Today we welcome Matthew Delman from Doctor Fantastique’s Show of Wonders.
Matthew Delman is the Publisher/Executive Editor of Doctor Fantastique’s Show of Wonders, a Steampunk magazine with a stated mission of reporting on the entirety of the Steampunk world. It seems to be succeeding, since readers of The Steampunk Chronicle recently voted Doctor Fantastique’s web version “Best Steampunk Website.” Matthew is also the Publisher of Doctor Fantastique Books, which is releasing an anthology of Shakespearean tales with a Steampunk twist–The Omnibus of Doctor Bill Shakes and the Magnificent Ionic Pentatetrameter, due out May 11, 2012.
Mass Communications in a Steampunk World
By Matthew Delman
A lot of Steampunk takes place in the latter half of the 19th Century, or possibly the very early days of the 20th. As such, one of the things that takes prominent position — especially for those stories in the 1890s/1900s — is the concept of improved mass communication. In The Difference Engine by William Gibson and Bruce Sterling, which takes place in the 1850s, mass communication innovation takes the form of a machine that can slap handbills up on walls while the worker rides in comfort inside the body of the machine.
In terms of historical innovations, there are several inventions that improved mass communications far beyond what it was for hundreds of years. These include the telegraph, the radio, and improved printing presses as some of the primary changes happening in the 1800s. In the early portion of the 1800s, we also see the invention of the postal system in Britain and the first stamps issued in 1840 — invented by a schoolmaster named Rowland Hill. Hill was also the first one to design a system where the price of post was determined by weight instead of size.
Samuel Morse invented the electrical telegraph in 1837 while working at New York University as an artist. Yes, Samuel Morse was an accomplished portrait painter, and worked at NYU teaching students how to paint while he also perfected his design for the telegraph. He would eventually receive patents from both the United States government and European nations, and permission to build telegraph lines linking major cities around the world.
In 1843, after receiving permission to connect Washington, D.C., and Baltimore, Maryland, Morse first attempted to lay telegraph wires underground using a machine designed by Ezra Cornell (the founder of Cornell University). However, experiment soon showed that the underground method was unacceptable. Thus, we see Morse deciding to string the wires along poles. Eventually, telegraph wires would become such an integral part of communications in the United States that the Native Americans cut the lines in order to effectively disrupt any and all communication between outposts.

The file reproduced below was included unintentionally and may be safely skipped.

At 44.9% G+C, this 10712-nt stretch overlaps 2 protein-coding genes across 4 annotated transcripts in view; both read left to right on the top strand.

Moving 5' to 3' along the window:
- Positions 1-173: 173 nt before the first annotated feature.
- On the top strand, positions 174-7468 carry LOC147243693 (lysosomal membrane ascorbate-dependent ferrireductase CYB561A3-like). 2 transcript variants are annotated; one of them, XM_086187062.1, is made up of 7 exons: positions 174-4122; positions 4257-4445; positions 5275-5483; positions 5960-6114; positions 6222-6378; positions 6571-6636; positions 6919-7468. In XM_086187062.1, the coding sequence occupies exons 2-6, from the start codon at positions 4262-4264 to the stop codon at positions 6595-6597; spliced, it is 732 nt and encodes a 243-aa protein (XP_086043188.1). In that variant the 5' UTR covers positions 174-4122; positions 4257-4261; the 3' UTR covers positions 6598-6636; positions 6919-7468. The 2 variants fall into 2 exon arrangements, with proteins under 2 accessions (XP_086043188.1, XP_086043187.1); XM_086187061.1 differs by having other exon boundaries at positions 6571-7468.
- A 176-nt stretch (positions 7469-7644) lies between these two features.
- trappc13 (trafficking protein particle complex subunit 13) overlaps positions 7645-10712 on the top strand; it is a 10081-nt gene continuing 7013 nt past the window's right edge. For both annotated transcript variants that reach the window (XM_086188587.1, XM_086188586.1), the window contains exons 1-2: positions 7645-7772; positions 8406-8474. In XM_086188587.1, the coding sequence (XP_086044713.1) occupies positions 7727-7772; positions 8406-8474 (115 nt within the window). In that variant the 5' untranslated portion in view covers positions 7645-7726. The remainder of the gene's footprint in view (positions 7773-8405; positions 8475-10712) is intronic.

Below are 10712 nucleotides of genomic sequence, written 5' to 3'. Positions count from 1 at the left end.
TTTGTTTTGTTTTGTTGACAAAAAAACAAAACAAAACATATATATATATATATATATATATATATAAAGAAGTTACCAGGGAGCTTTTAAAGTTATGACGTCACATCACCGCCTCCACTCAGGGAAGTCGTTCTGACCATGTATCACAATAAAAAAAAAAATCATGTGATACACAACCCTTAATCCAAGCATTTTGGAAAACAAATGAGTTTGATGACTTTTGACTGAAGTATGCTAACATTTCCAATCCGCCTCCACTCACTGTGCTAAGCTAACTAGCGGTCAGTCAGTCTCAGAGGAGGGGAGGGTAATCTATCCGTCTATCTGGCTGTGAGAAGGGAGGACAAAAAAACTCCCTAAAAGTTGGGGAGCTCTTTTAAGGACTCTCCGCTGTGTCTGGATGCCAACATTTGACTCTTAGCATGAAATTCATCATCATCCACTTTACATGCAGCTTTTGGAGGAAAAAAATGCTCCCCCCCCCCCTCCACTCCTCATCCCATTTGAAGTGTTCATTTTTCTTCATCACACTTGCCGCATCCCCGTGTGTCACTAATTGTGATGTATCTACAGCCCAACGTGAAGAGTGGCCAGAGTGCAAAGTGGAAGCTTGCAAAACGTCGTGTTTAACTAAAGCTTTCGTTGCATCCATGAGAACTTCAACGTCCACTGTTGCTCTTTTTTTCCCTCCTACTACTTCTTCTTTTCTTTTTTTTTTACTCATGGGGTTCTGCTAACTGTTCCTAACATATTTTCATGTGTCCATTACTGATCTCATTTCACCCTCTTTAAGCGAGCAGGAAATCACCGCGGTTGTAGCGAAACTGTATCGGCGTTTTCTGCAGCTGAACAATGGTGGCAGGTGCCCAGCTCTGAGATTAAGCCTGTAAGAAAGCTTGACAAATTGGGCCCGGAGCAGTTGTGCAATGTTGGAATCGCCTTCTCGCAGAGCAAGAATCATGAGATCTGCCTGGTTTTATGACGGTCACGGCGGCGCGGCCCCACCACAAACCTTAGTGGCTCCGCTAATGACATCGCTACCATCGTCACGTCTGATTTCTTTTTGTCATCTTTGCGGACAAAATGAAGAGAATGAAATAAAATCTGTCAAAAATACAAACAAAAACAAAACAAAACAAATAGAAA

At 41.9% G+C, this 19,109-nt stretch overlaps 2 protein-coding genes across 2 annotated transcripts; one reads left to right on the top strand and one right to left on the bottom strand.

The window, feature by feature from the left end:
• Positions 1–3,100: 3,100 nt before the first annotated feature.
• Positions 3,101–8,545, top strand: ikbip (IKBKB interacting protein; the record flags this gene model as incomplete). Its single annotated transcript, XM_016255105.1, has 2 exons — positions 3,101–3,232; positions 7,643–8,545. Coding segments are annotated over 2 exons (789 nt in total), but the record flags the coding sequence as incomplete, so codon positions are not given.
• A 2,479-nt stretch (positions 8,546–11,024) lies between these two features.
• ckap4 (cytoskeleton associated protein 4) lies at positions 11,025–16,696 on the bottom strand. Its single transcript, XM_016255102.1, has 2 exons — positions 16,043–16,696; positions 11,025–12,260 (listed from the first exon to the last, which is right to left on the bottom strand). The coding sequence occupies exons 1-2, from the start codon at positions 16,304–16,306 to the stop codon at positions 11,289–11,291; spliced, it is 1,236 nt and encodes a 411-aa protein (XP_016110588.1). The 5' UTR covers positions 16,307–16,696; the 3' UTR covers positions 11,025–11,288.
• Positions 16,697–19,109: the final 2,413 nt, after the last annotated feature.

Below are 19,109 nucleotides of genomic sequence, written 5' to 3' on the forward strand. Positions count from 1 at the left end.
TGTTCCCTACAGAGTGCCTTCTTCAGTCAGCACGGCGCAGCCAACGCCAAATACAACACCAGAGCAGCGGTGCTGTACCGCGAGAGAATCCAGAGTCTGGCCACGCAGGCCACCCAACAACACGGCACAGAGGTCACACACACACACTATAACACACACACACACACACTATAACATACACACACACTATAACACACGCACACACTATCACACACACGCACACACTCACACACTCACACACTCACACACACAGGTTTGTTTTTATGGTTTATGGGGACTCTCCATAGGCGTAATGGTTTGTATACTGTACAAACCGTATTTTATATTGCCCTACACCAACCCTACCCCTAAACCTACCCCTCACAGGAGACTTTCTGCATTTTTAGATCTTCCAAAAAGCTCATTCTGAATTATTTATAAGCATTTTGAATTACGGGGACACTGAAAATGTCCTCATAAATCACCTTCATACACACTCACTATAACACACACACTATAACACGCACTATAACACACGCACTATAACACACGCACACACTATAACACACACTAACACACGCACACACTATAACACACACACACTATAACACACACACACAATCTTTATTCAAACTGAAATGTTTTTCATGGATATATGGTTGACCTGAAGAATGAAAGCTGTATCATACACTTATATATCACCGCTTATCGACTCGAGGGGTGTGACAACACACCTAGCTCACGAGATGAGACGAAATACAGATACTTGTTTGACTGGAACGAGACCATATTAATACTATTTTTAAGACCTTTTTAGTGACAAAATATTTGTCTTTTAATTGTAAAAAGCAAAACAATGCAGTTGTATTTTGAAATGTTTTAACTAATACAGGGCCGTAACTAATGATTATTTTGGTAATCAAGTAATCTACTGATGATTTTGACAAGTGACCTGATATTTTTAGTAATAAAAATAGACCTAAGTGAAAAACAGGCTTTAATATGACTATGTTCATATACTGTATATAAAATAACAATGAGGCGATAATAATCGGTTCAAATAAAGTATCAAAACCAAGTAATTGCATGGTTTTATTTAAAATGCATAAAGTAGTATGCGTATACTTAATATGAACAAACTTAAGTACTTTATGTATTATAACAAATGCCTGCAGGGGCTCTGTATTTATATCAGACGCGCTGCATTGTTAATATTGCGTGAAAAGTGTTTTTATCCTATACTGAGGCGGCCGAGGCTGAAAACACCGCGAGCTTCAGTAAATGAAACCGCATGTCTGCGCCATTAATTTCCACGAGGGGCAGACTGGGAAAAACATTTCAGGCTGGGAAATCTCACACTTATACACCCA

Newspapers also took a quantum leap forward during the mid- to late 1800s. The New York papers realized that the telegraph would change the way people communicated, and were thus early adopters of the technology. Also at this time, we see Robert Hoe’s invention of a double-cylinder, steam-powered printing press that exponentially increased the number of broadsheets a newspaper could print. Then, in 1845, his son Richard developed the rotary press. This steam-driven rotary press could produce 100,000 newspapers per hour, a 250 times improvement over traditional hand-cranked presses.
A second, but no less important, innovation that affected newspapers and communication in general was the typewriter. For the first time, people didn’t have to rely on hand-written documentation (which as we all know can be nigh unreadable depending on penmanship). In 1868, Christopher Latham Sholes, in collaboration with Samuel Soule and Carlos Glidden, invented the first usable typewriter.
However, the initial machine was prone to mistakes and could break easily. Eventually James Densmore, an investor, bought Soule and Glidden out, and he and Sholes built several machines in succession to perfect the device. Densmore and Sholes offered the machine to Remington in 1873, who would eventually purchase the patents after the machine was perfected.
By the 1880s then, we have the telegraph, the improved printing press, and an actual postal system that are connecting the world. Move into the 1890s and the early 1900s, and we see Guglielmo Marconi and the invention of wireless telegraphy, which would change the communications landscape yet again. (But that’s an entirely different post).
Anyway, what does all this mean for Steampunk? Well, it means several things. First off, you’ve got a vast array of communications technologies to play with. No television yet, but motion pictures arose in the late 19th Century, and Gibson and Sterling had a kinotrope that was used as a rudimentary projector for presentations.
As with most Steampunk then, you can take these inventions — printing presses, radio, telegraphs, etc — and turn them into some sort of entertaining blend of mechanics to craft an innovation that makes sense for your world.